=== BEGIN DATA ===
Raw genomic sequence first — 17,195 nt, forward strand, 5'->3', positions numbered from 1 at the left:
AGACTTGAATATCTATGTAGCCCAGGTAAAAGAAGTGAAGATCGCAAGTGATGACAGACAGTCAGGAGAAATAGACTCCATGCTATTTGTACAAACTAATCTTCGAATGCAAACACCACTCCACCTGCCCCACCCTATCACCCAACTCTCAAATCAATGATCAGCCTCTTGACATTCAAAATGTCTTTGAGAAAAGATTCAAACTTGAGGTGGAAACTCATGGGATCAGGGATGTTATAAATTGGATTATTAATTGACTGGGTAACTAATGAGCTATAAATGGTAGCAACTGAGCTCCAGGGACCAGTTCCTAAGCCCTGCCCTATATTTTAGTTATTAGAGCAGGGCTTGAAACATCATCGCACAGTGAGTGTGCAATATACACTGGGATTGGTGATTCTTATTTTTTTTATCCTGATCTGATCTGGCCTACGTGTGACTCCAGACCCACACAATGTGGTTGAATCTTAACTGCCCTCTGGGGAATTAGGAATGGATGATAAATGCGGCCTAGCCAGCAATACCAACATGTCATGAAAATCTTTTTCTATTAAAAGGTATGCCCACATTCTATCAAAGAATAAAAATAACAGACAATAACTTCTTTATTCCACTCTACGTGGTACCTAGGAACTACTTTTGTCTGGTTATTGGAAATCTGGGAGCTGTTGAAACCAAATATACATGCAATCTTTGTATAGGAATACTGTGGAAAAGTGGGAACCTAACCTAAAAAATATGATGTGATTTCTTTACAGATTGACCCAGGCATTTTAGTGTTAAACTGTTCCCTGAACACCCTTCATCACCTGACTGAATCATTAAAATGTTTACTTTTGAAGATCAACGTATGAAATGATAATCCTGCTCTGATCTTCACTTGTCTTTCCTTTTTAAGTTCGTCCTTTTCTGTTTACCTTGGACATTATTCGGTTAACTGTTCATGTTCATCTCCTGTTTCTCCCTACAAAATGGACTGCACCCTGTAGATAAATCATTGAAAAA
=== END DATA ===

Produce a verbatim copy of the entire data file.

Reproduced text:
Raw genomic sequence first — 17,195 nt, forward strand, 5'->3', positions numbered from 1 at the left:
AGACTTGAATATCTATGTAGCCCAGGTAAAAGAAGTGAAGATCGCAAGTGATGACAGACAGTCAGGAGAAATAGACTCCATGCTATTTGTACAAACTAATCTTCGAATGCAAACACCACTCCACCTGCCCCACCCTATCACCCAACTCTCAAATCAATGATCAGCCTCTTGACATTCAAAATGTCTTTGAGAAAAGATTCAAACTTGAGGTGGAAACTCATGGGATCAGGGATGTTATAAATTGGATTATTAATTGACTGGGTAACTAATGAGCTATAAATGGTAGCAACTGAGCTCCAGGGACCAGTTCCTAAGCCCTGCCCTATATTTTAGTTATTAGAGCAGGGCTTGAAACATCATCGCACAGTGAGTGTGCAATATACACTGGGATTGGTGATTCTTATTTTTTTTATCCTGATCTGATCTGGCCTACGTGTGACTCCAGACCCACACAATGTGGTTGAATCTTAACTGCCCTCTGGGGAATTAGGAATGGATGATAAATGCGGCCTAGCCAGCAATACCAACATGTCATGAAAATCTTTTTCTATTAAAAGGTATGCCCACATTCTATCAAAGAATAAAAATAACAGACAATAACTTCTTTATTCCACTCTACGTGGTACCTAGGAACTACTTTTGTCTGGTTATTGGAAATCTGGGAGCTGTTGAAACCAAATATACATGCAATCTTTGTATAGGAATACTGTGGAAAAGTGGGAACCTAACCTAAAAAATATGATGTGATTTCTTTACAGATTGACCCAGGCATTTTAGTGTTAAACTGTTCCCTGAACACCCTTCATCACCTGACTGAATCATTAAAATGTTTACTTTTGAAGATCAACGTATGAAATGATAATCCTGCTCTGATCTTCACTTGTCTTTCCTTTTTAAGTTCGTCCTTTTCTGTTTACCTTGGACATTATTCGGTTAACTGTTCATGTTCATCTCCTGTTTCTCCCTACAAAATGGACTGCACCCTGTAGATAAATCATTGAAAAA